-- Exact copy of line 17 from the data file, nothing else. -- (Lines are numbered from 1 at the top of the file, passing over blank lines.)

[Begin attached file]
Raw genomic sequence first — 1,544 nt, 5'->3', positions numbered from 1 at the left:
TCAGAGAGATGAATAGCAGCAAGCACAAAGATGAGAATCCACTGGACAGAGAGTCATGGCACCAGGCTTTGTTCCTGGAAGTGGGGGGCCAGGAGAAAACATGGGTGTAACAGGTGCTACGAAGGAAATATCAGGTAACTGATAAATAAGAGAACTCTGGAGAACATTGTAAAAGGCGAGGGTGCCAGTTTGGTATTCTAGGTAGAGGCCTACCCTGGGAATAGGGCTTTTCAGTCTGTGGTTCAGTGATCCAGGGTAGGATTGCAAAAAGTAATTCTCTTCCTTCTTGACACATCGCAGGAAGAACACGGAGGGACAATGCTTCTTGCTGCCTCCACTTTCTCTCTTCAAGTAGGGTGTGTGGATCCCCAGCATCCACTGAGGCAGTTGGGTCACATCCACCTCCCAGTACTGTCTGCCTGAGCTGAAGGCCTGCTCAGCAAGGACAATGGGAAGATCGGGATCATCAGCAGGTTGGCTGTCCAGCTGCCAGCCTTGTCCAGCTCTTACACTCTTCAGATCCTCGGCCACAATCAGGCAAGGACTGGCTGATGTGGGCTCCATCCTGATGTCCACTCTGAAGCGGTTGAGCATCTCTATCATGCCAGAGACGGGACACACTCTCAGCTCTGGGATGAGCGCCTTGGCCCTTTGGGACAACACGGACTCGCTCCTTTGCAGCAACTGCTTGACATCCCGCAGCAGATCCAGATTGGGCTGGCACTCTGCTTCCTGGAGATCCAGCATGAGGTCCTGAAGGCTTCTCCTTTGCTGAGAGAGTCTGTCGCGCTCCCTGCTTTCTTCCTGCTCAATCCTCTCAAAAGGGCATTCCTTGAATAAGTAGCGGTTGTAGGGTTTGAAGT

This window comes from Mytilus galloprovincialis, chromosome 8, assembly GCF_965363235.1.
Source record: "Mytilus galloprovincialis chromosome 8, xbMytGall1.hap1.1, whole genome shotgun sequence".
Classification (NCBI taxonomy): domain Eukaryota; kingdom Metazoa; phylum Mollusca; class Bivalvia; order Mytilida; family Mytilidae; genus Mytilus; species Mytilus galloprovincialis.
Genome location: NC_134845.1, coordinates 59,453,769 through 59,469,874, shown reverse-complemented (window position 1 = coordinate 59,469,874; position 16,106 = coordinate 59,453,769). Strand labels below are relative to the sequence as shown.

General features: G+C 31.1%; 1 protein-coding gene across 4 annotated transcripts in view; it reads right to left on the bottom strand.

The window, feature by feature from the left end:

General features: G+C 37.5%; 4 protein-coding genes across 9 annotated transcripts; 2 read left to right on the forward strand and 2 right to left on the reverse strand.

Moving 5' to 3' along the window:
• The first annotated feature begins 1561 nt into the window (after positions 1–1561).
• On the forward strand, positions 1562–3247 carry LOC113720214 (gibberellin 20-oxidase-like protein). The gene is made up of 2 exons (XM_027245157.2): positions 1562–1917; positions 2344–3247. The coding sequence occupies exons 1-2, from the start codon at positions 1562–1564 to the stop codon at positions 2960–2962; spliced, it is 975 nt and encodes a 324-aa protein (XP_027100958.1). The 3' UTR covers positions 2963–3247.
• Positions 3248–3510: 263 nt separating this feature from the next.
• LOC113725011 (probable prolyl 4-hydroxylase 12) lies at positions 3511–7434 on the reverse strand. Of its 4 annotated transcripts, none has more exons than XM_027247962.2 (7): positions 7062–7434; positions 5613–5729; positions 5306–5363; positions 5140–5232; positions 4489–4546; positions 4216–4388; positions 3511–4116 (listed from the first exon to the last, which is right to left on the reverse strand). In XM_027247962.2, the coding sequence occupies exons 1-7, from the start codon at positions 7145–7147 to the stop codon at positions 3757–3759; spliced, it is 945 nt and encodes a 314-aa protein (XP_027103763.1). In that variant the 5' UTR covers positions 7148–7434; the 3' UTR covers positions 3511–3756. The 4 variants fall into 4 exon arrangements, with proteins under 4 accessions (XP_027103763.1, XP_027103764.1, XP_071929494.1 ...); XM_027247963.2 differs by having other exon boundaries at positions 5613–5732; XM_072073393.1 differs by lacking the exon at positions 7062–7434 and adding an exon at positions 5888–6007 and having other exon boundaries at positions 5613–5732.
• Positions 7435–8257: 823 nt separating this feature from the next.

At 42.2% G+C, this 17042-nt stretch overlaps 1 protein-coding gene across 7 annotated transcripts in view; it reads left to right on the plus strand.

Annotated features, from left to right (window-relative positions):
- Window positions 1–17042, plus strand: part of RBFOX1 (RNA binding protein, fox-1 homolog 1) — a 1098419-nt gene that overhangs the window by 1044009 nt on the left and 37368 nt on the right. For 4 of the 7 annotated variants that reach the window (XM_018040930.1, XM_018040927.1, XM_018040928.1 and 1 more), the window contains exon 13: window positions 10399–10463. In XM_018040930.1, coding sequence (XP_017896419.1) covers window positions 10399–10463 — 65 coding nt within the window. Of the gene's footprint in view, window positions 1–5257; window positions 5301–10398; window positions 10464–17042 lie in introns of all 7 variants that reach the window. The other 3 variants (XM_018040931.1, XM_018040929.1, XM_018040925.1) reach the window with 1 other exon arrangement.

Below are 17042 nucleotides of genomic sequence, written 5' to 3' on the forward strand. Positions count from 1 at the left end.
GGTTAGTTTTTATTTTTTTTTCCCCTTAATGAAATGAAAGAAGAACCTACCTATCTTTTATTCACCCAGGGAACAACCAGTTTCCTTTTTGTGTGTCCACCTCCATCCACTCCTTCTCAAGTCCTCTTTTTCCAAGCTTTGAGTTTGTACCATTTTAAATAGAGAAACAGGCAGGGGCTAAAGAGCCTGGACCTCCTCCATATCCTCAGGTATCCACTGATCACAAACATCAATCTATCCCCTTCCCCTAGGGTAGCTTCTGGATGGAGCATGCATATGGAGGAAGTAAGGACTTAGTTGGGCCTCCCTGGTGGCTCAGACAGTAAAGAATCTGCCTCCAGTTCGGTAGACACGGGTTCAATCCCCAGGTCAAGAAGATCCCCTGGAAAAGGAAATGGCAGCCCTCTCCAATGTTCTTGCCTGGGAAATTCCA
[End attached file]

Annotated features, from left to right (window-relative positions):